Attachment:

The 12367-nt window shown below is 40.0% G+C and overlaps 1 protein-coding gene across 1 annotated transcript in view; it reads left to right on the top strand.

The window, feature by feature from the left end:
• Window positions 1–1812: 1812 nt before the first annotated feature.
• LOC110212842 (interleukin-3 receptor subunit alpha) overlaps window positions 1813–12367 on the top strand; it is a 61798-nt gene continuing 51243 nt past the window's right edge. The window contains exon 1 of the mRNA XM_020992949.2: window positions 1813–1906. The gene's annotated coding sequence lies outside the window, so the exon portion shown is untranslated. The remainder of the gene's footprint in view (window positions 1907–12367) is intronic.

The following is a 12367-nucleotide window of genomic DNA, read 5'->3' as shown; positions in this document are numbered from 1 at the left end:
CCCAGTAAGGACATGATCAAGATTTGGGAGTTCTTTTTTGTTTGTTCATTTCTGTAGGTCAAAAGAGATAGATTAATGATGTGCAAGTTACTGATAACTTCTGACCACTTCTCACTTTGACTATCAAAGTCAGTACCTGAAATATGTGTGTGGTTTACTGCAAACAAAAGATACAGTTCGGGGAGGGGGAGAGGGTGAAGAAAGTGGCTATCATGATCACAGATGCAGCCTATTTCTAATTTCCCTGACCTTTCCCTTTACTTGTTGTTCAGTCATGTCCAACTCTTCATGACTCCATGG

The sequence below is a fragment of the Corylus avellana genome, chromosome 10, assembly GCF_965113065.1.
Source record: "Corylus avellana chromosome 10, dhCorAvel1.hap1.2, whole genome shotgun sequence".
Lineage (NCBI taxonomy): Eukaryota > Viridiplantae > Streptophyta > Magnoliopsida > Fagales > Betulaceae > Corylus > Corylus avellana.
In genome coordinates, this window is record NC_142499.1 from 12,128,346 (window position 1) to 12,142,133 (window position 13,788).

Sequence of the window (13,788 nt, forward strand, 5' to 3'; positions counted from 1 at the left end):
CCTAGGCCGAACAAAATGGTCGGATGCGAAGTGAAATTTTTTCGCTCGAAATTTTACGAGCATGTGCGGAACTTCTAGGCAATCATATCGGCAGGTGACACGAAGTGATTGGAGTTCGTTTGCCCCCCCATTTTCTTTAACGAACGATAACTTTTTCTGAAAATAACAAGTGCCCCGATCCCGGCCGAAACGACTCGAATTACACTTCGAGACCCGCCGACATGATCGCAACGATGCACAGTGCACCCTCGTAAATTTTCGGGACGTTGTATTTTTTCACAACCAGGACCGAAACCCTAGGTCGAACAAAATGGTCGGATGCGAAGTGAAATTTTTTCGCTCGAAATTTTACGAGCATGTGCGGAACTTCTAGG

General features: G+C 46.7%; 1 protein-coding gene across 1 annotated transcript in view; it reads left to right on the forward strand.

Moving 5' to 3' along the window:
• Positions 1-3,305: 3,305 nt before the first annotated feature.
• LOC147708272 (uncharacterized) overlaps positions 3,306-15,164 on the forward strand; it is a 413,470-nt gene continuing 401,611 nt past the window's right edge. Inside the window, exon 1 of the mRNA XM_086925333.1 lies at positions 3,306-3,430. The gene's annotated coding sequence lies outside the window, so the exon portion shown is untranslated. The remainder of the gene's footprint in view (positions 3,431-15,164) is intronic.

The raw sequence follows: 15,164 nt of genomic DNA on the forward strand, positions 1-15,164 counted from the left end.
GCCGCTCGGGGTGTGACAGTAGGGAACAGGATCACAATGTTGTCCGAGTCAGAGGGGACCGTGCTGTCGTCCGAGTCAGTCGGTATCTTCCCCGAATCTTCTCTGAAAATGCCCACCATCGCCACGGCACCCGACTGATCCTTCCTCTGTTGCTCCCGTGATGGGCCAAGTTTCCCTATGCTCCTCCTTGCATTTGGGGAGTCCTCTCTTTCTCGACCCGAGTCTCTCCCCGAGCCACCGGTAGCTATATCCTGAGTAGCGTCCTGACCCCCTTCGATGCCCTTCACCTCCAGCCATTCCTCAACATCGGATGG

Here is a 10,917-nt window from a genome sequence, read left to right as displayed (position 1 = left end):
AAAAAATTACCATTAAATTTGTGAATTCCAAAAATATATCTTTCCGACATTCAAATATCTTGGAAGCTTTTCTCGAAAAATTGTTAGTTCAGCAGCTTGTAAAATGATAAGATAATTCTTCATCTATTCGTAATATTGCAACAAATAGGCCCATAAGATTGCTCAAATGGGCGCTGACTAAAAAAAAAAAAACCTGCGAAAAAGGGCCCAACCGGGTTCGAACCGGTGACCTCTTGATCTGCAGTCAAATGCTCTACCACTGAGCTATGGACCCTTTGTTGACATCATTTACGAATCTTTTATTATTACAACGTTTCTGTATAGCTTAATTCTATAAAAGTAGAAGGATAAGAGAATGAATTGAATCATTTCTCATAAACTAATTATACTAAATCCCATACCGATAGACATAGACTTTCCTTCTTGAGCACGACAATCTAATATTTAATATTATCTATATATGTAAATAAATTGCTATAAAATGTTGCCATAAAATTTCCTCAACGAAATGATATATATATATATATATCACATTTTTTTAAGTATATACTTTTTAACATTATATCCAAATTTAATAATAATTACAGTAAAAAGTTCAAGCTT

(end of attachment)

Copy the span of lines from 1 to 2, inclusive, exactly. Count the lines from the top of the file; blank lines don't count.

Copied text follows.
The 12367-nt window shown below is 40.0% G+C and overlaps 1 protein-coding gene across 1 annotated transcript in view; it reads left to right on the top strand.

The window, feature by feature from the left end: